whistle by the Dakota, is extremely conflicting. It is unnecessary to rehearse the facts as found by the district judge. They are fully set forth in his opinion, and we do not find sufficient in the to warrant a reversal of such findings. The libelant contends that, even conceding the signals and movements of both vessels to be as found by the district judge, the navigation of the Dakota was faulty in that, baving given a signal of one whistle, as she was entitled to do, being the privileged vessel, thereby indicating an intention to cross the bow of the Baker, she thereafter stopped and reversed her engines, thereby confusing the navigation of the Baker, and inducing her to abandon the attempt to pass under the stern of the Dakota, and to endeavor to cross the latter's bow. The district judge, how· ever, found that the collision happened near the New York shore, the Dakota being bound into her slip at Grand street, a special cir· CltUlstance qualifying the rule that the privileged vessel should keep her course and, as libelant contends, her speed. The Baker .knew that she was a ferryboat about to make her slip, and should have anticipated a checking of her speed. The difficulty with the Baker seems to hav(' been that she maintained too high a speed to allow hpr to conform her own movements to the course of the ferryboat. De<:l'ee of the. district court affirmed, with costs.
THE NORMA. MERRILL v. SULLIVAN. (Circuit Court of Appeals, Second Circuit. May 28, 1895.)
EVIDENCE-PROOF OF ACCOUNT-ABSENCE OF MEMORANDA.
A bill of particulars containing numerous items of work and materials may be proved. after destruction of the original memoranda, from which the account was made up, by the evidence of the bookkeeper that he correctly transcribed the memoranda, and the testimony of the persons who made and furnished the memoranda to him that the same were correct; but the proof is insuflicient where it consists only of the bookkeeper's testimony as to the correctness of his transcription.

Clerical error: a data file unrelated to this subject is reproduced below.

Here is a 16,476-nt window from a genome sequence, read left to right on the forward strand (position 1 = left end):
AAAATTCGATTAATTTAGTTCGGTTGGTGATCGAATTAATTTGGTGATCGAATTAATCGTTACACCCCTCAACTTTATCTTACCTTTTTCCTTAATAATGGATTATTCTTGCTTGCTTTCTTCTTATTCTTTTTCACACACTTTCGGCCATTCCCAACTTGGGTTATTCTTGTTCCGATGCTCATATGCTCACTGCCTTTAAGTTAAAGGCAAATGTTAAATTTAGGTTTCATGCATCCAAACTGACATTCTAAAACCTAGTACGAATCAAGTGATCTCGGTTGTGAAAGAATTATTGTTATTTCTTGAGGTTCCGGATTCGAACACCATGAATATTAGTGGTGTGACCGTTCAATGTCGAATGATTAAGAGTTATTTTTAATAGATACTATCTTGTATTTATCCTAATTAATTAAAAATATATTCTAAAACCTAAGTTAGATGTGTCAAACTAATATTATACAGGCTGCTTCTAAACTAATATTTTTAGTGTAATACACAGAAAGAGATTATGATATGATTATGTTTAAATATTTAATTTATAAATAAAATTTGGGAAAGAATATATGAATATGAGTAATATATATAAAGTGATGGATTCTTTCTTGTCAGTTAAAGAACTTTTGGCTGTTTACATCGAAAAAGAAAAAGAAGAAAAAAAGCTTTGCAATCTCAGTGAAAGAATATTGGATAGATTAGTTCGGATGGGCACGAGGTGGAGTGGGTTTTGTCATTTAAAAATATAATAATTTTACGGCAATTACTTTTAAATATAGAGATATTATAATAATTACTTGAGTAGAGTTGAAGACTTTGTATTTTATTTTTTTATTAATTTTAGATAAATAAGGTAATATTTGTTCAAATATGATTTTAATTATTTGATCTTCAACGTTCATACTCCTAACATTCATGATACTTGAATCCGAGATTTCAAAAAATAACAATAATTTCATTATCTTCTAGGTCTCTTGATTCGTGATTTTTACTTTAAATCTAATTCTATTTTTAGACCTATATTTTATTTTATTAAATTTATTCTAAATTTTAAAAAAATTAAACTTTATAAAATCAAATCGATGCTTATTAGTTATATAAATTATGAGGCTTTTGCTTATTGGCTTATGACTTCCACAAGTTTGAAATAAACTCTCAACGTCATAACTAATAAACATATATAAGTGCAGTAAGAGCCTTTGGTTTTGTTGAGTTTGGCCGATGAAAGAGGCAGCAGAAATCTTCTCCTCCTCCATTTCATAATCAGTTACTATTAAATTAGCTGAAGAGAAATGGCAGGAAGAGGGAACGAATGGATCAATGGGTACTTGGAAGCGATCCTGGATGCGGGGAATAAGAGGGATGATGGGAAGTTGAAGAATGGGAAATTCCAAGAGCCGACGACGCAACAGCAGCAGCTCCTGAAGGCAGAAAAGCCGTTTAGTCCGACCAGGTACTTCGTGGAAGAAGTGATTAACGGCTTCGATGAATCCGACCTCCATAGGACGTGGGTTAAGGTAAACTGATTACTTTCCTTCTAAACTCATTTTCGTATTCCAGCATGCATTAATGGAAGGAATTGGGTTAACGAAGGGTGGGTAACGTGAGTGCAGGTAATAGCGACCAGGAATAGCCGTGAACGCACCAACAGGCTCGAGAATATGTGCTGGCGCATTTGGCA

Appeal from the District Court of the United States for the Southern District of New York. This was a libel by John W. Sullivan against the steam yacht Norma, Charles H. Merrill, claimant, to recover for labor and materials employed in making certain repairs. There was a decree in favor of libellant for $2,150.95, with interest, and the claimant appealed. Henry W. Bates, for appellant. Cbas. C. Burlingham, for appellee. Before WALLACE, LACOMBE, and SHIPMAN, Circuit Judges. PER CURIAM. The suit was brought to recover $4,122.87, for labor and materials in repairing the engines of the :yacht Norma. After the libel was filed, the claimant paid libellant $2,000 on ac-